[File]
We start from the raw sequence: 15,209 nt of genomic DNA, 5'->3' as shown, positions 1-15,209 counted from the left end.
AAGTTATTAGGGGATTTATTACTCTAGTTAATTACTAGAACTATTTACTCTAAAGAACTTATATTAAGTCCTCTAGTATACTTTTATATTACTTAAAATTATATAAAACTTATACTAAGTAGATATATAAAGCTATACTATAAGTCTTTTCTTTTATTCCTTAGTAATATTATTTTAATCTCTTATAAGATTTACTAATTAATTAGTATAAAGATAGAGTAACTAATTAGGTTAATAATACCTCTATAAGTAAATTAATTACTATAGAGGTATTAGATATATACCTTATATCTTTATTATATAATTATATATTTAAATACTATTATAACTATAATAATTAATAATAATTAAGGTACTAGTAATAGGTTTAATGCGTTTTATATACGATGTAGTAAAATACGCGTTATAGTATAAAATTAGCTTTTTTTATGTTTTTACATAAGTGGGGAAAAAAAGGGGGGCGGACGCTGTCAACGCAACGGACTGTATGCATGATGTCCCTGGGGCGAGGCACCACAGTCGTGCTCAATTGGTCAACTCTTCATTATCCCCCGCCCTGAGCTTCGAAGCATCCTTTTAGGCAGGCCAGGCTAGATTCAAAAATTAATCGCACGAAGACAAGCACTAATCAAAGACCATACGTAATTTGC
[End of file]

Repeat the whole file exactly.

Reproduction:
We start from the raw sequence: 15,209 nt of genomic DNA, 5'->3' as shown, positions 1-15,209 counted from the left end.
AAGTTATTAGGGGATTTATTACTCTAGTTAATTACTAGAACTATTTACTCTAAAGAACTTATATTAAGTCCTCTAGTATACTTTTATATTACTTAAAATTATATAAAACTTATACTAAGTAGATATATAAAGCTATACTATAAGTCTTTTCTTTTATTCCTTAGTAATATTATTTTAATCTCTTATAAGATTTACTAATTAATTAGTATAAAGATAGAGTAACTAATTAGGTTAATAATACCTCTATAAGTAAATTAATTACTATAGAGGTATTAGATATATACCTTATATCTTTATTATATAATTATATATTTAAATACTATTATAACTATAATAATTAATAATAATTAAGGTACTAGTAATAGGTTTAATGCGTTTTATATACGATGTAGTAAAATACGCGTTATAGTATAAAATTAGCTTTTTTTATGTTTTTACATAAGTGGGGAAAAAAAGGGGGGCGGACGCTGTCAACGCAACGGACTGTATGCATGATGTCCCTGGGGCGAGGCACCACAGTCGTGCTCAATTGGTCAACTCTTCATTATCCCCCGCCCTGAGCTTCGAAGCATCCTTTTAGGCAGGCCAGGCTAGATTCAAAAATTAATCGCACGAAGACAAGCACTAATCAAAGACCATACGTAATTTGC